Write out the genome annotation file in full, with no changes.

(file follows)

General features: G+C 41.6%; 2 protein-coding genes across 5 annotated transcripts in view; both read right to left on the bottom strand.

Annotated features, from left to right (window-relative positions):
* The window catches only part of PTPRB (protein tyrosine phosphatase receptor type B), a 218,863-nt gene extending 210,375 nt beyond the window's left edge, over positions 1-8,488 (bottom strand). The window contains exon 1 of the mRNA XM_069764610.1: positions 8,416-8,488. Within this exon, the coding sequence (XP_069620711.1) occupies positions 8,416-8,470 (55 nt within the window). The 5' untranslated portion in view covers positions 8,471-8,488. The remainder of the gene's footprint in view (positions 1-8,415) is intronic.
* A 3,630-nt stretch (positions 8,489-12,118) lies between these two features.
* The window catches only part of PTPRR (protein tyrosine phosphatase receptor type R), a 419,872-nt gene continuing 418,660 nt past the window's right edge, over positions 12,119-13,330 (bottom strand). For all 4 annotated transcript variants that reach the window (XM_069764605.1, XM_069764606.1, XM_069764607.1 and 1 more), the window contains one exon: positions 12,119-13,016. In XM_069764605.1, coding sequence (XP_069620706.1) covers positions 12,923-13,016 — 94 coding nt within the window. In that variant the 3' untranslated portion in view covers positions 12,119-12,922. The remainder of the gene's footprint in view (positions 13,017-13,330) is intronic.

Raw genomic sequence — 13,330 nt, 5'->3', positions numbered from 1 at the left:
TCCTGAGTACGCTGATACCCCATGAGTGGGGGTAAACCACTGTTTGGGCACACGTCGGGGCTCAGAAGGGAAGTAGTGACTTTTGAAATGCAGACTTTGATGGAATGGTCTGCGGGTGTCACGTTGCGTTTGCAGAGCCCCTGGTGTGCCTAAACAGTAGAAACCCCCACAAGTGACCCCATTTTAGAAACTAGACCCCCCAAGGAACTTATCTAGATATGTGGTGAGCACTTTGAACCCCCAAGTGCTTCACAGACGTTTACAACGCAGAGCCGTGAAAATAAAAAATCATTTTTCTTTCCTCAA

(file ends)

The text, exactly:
General features: G+C 41.6%; 2 protein-coding genes across 5 annotated transcripts in view; both read right to left on the bottom strand.

Annotated features, from left to right (window-relative positions):
* The window catches only part of PTPRB (protein tyrosine phosphatase receptor type B), a 218,863-nt gene extending 210,375 nt beyond the window's left edge, over positions 1-8,488 (bottom strand). The window contains exon 1 of the mRNA XM_069764610.1: positions 8,416-8,488. Within this exon, the coding sequence (XP_069620711.1) occupies positions 8,416-8,470 (55 nt within the window). The 5' untranslated portion in view covers positions 8,471-8,488. The remainder of the gene's footprint in view (positions 1-8,415) is intronic.
* A 3,630-nt stretch (positions 8,489-12,118) lies between these two features.
* The window catches only part of PTPRR (protein tyrosine phosphatase receptor type R), a 419,872-nt gene continuing 418,660 nt past the window's right edge, over positions 12,119-13,330 (bottom strand). For all 4 annotated transcript variants that reach the window (XM_069764605.1, XM_069764606.1, XM_069764607.1 and 1 more), the window contains one exon: positions 12,119-13,016. In XM_069764605.1, coding sequence (XP_069620706.1) covers positions 12,923-13,016 — 94 coding nt within the window. In that variant the 3' untranslated portion in view covers positions 12,119-12,922. The remainder of the gene's footprint in view (positions 13,017-13,330) is intronic.

Raw genomic sequence — 13,330 nt, 5'->3', positions numbered from 1 at the left:
TCCTGAGTACGCTGATACCCCATGAGTGGGGGTAAACCACTGTTTGGGCACACGTCGGGGCTCAGAAGGGAAGTAGTGACTTTTGAAATGCAGACTTTGATGGAATGGTCTGCGGGTGTCACGTTGCGTTTGCAGAGCCCCTGGTGTGCCTAAACAGTAGAAACCCCCACAAGTGACCCCATTTTAGAAACTAGACCCCCCAAGGAACTTATCTAGATATGTGGTGAGCACTTTGAACCCCCAAGTGCTTCACAGACGTTTACAACGCAGAGCCGTGAAAATAAAAAATCATTTTTCTTTCCTCAA